MR: The leadership of the state really does appreciate what we’re trying to do here, in so many ways. They appreciate our efforts to control costs, and they also appreciate the fact that there’s a real understanding by the board and Taylor and the campus of what we do best, where we can make the most difference.
What’s the secret to a successful partnership between a rector and president, and you two in particular?
TR: Trust and candor are hallmarks of what makes it work, so that both the rector and the president can feel utterly free to say what needs to be said, to think the thoughts out loud that need to be cogitated over. We talk often and openly, and genuinely respect each other’s perspectives. That’s hard in any human relationship, and it’s especially important between a rector and a president.
One thing that’s been wonderful also is that, between the two of us, we have a full spectrum of Longwood lore going back well more than a century. My own family ties here go back that far, and my grandfather was president at Hampden-Sydney in the 1960s and 1970s. Growing up I heard all the tales of when my grandmother was in school here, and about her mom as a student here, and her dad—Thomas Eason, the Longwood biology professor whose portrait hangs in my office.
All of that lore was very current for me up through the mid-’80s, and then Marianne’s experience kicks up from the start of her freshman year in 1988 and carries through. Between us, that’s a broad sweep of history and perspective to bring to bear on everything we’ve done here.
How has Farmville changed during your tenure on the board?
MR: We talk about it all the time at my house. It’s wonderful. It’s great to drive in and see this beautiful college town. I just went through this with my own daughter. Some college towns you feel great about, and some make you nervous. This one has become a place you want to come to and spend time.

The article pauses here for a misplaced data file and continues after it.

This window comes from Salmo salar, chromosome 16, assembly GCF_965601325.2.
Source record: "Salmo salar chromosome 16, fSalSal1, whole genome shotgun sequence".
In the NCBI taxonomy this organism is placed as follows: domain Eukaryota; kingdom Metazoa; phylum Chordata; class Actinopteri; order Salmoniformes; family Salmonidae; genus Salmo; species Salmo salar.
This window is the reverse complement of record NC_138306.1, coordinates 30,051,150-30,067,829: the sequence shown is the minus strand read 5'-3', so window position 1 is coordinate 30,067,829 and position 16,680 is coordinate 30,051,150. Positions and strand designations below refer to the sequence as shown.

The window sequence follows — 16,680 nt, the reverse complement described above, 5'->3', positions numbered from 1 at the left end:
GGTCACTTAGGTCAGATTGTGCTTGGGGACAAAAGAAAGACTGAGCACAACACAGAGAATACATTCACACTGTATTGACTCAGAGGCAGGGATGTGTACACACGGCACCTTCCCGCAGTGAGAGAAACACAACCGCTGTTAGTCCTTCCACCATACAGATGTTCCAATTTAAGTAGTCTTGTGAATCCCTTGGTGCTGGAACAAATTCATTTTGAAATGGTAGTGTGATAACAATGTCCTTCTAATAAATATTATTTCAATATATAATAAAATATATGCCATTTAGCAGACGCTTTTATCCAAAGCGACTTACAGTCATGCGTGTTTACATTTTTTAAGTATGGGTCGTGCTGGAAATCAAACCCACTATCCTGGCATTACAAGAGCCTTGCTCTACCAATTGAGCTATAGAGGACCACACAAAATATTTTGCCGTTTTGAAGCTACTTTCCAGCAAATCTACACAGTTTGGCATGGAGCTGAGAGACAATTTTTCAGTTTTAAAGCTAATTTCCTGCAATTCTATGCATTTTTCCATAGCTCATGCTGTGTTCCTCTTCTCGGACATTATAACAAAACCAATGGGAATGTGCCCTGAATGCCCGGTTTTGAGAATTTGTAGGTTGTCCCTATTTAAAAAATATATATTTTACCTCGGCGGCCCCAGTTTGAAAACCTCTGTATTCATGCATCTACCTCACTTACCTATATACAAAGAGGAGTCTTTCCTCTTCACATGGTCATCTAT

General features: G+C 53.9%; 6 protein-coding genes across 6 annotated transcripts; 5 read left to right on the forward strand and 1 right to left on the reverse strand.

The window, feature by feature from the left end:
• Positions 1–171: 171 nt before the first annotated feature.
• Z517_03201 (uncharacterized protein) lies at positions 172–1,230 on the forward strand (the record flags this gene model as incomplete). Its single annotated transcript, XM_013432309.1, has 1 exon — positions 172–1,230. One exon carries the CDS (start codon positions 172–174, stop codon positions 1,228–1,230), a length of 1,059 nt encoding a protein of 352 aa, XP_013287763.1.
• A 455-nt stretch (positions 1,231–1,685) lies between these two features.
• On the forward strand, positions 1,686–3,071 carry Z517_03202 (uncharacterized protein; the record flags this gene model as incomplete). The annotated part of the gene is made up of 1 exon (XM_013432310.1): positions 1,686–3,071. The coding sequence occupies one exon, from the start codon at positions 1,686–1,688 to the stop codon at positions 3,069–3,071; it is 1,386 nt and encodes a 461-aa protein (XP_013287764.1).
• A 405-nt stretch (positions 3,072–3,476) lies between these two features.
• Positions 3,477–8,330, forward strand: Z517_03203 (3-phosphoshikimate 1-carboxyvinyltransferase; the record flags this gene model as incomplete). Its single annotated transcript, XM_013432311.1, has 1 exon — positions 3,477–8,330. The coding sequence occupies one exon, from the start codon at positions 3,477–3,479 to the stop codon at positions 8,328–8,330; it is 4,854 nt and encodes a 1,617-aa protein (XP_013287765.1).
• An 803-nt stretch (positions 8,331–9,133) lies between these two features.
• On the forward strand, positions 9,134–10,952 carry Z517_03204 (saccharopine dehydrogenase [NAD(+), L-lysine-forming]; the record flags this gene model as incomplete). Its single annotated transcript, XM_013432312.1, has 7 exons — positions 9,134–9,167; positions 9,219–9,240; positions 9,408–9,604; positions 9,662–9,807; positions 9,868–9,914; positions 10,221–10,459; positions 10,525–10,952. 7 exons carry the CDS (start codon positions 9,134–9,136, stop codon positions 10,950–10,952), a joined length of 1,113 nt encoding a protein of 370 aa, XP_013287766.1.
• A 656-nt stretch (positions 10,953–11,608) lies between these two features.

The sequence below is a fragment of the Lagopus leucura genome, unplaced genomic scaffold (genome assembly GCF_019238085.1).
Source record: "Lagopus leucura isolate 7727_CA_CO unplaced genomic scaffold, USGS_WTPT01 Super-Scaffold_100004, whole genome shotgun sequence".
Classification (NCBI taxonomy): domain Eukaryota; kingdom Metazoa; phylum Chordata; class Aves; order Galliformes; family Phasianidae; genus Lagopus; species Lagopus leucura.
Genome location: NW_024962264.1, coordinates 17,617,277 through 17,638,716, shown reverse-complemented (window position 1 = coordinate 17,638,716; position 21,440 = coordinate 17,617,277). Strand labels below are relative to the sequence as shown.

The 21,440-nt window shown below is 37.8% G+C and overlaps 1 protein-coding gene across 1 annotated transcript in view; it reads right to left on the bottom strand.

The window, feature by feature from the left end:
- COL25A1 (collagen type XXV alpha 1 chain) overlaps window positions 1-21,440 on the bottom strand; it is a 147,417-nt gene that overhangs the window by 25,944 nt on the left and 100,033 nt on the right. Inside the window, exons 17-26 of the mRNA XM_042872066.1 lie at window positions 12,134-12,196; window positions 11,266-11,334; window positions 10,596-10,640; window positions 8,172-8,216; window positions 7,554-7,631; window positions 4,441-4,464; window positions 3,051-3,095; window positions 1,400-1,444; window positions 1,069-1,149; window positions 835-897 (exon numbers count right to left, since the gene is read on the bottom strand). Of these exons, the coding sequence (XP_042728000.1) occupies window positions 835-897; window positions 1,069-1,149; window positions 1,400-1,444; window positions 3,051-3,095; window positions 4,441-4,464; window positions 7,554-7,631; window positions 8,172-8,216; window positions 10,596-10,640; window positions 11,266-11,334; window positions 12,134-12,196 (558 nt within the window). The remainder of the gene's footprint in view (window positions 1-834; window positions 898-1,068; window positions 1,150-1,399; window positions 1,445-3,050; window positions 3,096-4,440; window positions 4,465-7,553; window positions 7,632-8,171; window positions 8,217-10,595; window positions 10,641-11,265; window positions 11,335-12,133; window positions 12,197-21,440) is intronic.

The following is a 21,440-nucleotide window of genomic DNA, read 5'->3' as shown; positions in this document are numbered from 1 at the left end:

I’m at that age where the people I went to college with, their kids are looking at schools. I find parents I know—and many of them didn’t go to Longwood—pulling for Longwood as a choice. And I find all of them commenting on how beautiful the campus and the town are.
What do you think will be the long-term legacy of Marianne’s time as rector and a member of the Board of Visitors?
TR: There are so many things. The beauty of the physical campus, the Vice Presidential Debate, the new Civitae core curriculum, our renewed clarity of purpose. Marianne has been absolutely instrumental in the increasing philanthropic and state support we’ve received.
Altogether, this is a university in full stride. That was not the case in 2011, in a period of real transition—even uncertainty. Our progress is a testament to Marianne, testament to the board, testament to how they’ve encouraged and exhorted Longwood.
MR: We’ve been really lucky with the people, certainly with Taylor and his leadership team, but also truly with the board members. All of them are so fond of, and have such tremendous trust and belief in, the leadership team here— they do feel really comfortable asking those hard questions. They believe in this place, and you can do wonderful things if you have that many talented people truly working together with a common purpose.
Marianne, what would you say to people who would like to be more involved with Longwood but aren’t sure if they can be helpful, or how to do it?
MR: It’s really neat to actually roll up your sleeves and try to do good things for a place that means so much to so many people. I was very involved while I was here as a student. As an alum, for a while I didn’t really know how to engage. It’s a lot easier now. There are a lot more opportunities. There’s a structure with alumni and athletics and a lot of other things that makes it much easier to connect.
I love that. It’s one of my favorite things that happened over my eight years. You can come to campus, and there’s somewhere in Maugans you can go and connect. There are people there to talk to you about how you can get involved. And being involved is a special thing to do. I was a first-generation college student, so to feel like you’re doing your part to help people come here after you and graduate and go in new directions, it’s a great way to dedicate your time.